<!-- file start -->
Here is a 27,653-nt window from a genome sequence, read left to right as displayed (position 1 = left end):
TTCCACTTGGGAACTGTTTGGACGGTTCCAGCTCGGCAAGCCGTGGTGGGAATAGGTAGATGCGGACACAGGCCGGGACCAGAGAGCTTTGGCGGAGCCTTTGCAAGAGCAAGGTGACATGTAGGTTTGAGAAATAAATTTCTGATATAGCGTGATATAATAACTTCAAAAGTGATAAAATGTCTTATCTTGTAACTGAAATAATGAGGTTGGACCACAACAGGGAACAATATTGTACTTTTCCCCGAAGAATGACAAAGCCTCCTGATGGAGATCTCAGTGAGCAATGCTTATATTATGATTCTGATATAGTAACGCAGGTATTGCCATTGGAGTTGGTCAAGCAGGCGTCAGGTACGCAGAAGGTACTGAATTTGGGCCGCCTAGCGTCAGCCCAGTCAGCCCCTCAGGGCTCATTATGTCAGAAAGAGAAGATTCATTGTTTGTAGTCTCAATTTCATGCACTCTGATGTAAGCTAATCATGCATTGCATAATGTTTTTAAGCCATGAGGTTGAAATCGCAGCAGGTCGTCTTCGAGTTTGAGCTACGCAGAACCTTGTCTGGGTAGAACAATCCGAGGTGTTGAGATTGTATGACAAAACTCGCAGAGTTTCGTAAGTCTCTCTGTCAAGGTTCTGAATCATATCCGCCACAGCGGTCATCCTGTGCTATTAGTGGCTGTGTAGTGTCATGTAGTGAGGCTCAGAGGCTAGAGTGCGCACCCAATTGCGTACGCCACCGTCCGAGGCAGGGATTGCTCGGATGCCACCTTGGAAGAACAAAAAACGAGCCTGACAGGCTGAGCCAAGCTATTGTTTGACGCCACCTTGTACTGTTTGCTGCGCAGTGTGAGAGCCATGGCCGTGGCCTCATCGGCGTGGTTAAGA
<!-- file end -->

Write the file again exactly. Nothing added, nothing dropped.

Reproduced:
Here is a 27,653-nt window from a genome sequence, read left to right as displayed (position 1 = left end):
TTCCACTTGGGAACTGTTTGGACGGTTCCAGCTCGGCAAGCCGTGGTGGGAATAGGTAGATGCGGACACAGGCCGGGACCAGAGAGCTTTGGCGGAGCCTTTGCAAGAGCAAGGTGACATGTAGGTTTGAGAAATAAATTTCTGATATAGCGTGATATAATAACTTCAAAAGTGATAAAATGTCTTATCTTGTAACTGAAATAATGAGGTTGGACCACAACAGGGAACAATATTGTACTTTTCCCCGAAGAATGACAAAGCCTCCTGATGGAGATCTCAGTGAGCAATGCTTATATTATGATTCTGATATAGTAACGCAGGTATTGCCATTGGAGTTGGTCAAGCAGGCGTCAGGTACGCAGAAGGTACTGAATTTGGGCCGCCTAGCGTCAGCCCAGTCAGCCCCTCAGGGCTCATTATGTCAGAAAGAGAAGATTCATTGTTTGTAGTCTCAATTTCATGCACTCTGATGTAAGCTAATCATGCATTGCATAATGTTTTTAAGCCATGAGGTTGAAATCGCAGCAGGTCGTCTTCGAGTTTGAGCTACGCAGAACCTTGTCTGGGTAGAACAATCCGAGGTGTTGAGATTGTATGACAAAACTCGCAGAGTTTCGTAAGTCTCTCTGTCAAGGTTCTGAATCATATCCGCCACAGCGGTCATCCTGTGCTATTAGTGGCTGTGTAGTGTCATGTAGTGAGGCTCAGAGGCTAGAGTGCGCACCCAATTGCGTACGCCACCGTCCGAGGCAGGGATTGCTCGGATGCCACCTTGGAAGAACAAAAAACGAGCCTGACAGGCTGAGCCAAGCTATTGTTTGACGCCACCTTGTACTGTTTGCTGCGCAGTGTGAGAGCCATGGCCGTGGCCTCATCGGCGTGGTTAAGA